Running on a smooth rolling single track trail is enough to get anyone excited about trail running. but the reality is, most of the best trails involve some serious hills. I have to admit, I was hesitant to tackle some trail runs when I was starting out because I felt unprepared for the hills. What I found out is, that incorporating some hill training once a week not only increased my strength and stamina on hills but also made my overall trail running experience much more enjoyable.
Running hills doesn’t have to be hard! Think about how you shift gears while riding a bike uphill, the same goes for running uphill. Keep your revolutions the same and shift down. How that works when running up a hill is concentrate on keeping your stride rate the same, but keep shortening your stride so your breathing rate stays about the same. The idea isn’t to charge up the hill, but comfortably motor up. If the hill gets too steep, switch to walking.
To begin with, start with short moderate hills, practicing shortening your stride and keeping your leg revolutions the same. As you feel more comfortable, find some longer and steeper hills each weekend. Once you have your confidence up, go ahead and incorporate a hill workout during the week. If you been a roadie for a long time, this is the same as your weekly speed workout.
Find a moderately steep hill (5 to 10%) that takes 60 to 90 seconds to ascend at a hard pace. Warm up first for 10-15min then do 5-8 repeats, running at a hard pace up, then walking down. Finish with a 10-15min cool down jog. Add one or two repeats a week and keep track of your time. Of course the idea is to improve. Use good hill running form; run with a slightly higher knee lift, pump your arms higher and more vigorously, lean slightly forward and keep your head up. For more on proper body alignment for hill running. Watch this Scott Jurek Video.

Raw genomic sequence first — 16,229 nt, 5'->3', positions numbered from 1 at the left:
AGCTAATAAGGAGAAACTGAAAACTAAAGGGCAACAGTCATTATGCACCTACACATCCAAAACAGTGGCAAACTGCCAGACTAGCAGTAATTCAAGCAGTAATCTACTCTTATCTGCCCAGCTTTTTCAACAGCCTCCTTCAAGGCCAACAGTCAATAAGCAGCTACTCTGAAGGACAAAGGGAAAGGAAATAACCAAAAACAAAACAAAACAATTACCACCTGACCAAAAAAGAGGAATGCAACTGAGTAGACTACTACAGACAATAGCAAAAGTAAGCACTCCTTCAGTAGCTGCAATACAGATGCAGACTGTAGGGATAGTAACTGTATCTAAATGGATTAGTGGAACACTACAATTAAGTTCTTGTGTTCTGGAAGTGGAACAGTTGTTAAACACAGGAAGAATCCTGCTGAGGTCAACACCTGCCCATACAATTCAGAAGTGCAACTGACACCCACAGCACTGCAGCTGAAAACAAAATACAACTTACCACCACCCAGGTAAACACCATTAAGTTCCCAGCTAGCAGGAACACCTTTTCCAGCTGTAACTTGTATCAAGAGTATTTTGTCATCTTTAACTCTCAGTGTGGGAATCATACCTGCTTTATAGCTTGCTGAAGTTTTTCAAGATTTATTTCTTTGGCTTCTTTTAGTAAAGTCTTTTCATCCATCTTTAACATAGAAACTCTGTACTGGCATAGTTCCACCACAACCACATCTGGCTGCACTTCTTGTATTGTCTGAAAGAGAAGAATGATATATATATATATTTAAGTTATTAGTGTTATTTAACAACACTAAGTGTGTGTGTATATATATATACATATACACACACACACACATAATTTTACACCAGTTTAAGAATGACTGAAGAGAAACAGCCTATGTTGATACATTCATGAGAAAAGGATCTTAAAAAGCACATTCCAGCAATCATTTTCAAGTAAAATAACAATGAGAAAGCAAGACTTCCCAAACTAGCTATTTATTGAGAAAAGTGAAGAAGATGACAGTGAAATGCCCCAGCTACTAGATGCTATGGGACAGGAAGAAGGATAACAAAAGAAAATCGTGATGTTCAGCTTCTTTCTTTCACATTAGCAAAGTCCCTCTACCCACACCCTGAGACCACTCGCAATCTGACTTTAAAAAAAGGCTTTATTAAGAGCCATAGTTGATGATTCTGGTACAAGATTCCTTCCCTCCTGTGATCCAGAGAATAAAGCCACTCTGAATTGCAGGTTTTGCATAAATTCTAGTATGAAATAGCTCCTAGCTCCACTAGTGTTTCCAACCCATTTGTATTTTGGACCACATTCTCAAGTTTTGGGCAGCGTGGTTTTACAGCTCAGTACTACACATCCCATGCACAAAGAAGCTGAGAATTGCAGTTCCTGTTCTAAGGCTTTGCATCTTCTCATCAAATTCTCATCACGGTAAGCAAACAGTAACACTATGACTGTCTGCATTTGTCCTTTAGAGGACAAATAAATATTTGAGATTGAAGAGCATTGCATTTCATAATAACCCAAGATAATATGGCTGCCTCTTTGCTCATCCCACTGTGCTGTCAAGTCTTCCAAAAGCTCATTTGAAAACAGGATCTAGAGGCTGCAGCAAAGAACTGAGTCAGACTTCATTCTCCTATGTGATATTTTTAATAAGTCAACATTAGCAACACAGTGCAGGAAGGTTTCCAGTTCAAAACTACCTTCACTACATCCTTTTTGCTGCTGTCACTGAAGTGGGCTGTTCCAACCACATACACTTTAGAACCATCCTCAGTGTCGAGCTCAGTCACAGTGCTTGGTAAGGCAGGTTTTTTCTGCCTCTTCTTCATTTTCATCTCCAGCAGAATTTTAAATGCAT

But what if I don’t have hills in my neighborhood or the weather isn’t cooperating! Well you can always run stairs or train on a treadmill:
Find a staircase or stadium with at least 100 steps Start out once a week, running up a single step at a time and walking down, do 5 sets. Gradually work your way up to 10 sets. Once you’ve mastered that, try two steps at a time and walking down, 5 sets. The final is two steps up and run single steps down. Start at 5 sets and build to 10.
Run the Treadmill
Same sort of workout. Warm up for 10-15minutes, then run your repeats at around 8% incline for 60-90 seconds then flatten out and jog for 2 minutes. Finish with a 10-15 min cool down jog.
Train the Lydiard way
I prefer just to go up in the mountains and hammer up the hills to build up my hill running strength, but to learn more on the science of hill running training, go to the Lydiard Foundation web site. Arthur Lydiard is the founding father of Hill training and this site has pictures and explanations of proper training techniques, and even a slide show on how tie your running shoes!